Made-up companies will go to extreme lengths to appear legitimate – as Charles discovered when he lost £269 paying for a dishwasher by direct bank transfer.
Charles told us: I tried to buy a dishwasher from an online electronics company. It has a sophisticated website which says you can pay by credit card, but the firm contacted me to claim that my transaction had failed. They requested to be paid via bank transfer instead. Like a fool, I transferred £269.
They tried to convince me that the bank transfer hadn’t gone through either. That’s when I began to smell a rat. I’ve informed Trading Standards, which confirmed the company is phoney. The address shown to the public is a residential one occupied by someone unconnected with this fraud.
I have also informed the police, Action Fraud and the price comparison website PriceSpy, which has since removed the company from its database. I accept I won’t get my money back, but don’t want others to suffer the same fate. How can I avoid falling in to this trap again?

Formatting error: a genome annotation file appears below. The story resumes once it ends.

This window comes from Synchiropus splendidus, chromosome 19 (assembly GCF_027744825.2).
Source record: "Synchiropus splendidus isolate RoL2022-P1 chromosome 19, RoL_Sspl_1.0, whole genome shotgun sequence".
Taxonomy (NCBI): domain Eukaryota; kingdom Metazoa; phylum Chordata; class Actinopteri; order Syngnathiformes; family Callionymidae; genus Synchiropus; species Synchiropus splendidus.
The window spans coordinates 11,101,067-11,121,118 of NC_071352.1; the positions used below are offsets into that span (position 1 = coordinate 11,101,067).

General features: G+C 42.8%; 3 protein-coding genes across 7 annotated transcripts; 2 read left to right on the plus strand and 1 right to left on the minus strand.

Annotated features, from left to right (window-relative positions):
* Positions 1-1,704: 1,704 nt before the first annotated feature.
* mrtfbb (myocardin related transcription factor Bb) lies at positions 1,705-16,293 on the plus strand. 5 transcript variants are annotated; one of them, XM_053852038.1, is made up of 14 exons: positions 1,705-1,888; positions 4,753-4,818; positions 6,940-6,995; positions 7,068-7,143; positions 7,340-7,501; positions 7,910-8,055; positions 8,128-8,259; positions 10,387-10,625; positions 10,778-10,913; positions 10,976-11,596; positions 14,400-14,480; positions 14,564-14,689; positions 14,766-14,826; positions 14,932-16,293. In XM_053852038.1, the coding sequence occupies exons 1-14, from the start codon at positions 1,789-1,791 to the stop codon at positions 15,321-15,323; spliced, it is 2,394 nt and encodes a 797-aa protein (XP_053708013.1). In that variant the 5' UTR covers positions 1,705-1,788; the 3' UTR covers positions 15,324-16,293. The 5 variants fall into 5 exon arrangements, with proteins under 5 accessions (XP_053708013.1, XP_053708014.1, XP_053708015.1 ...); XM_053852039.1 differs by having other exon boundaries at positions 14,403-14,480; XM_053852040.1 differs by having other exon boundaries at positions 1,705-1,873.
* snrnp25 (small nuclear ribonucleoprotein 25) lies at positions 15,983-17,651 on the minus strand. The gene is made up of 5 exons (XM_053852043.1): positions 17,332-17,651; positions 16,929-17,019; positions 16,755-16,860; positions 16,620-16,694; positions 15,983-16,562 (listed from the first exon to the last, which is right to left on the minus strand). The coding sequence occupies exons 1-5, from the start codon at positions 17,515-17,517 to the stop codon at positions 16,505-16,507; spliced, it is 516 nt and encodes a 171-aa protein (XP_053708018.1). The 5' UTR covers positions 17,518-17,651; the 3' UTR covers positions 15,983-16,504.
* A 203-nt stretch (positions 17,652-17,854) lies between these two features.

Our advice on fake companies
Sadly, you’re correct to assume there’s little you can do on this occasion. You should only ever use a bank transfer with someone you know and trust, and should be extremely suspicious of any company asking you to transfer money in this way.
If an unfamiliar company is selling products at a significant discount, it’s worth searching online for reviews of its service. In this case, you would have found many warnings from others who have been stung by the same company.
It’s good that you have already reported this company to all the appropriate bodies. This case highlights that even the most clued-up consumers can be caught out.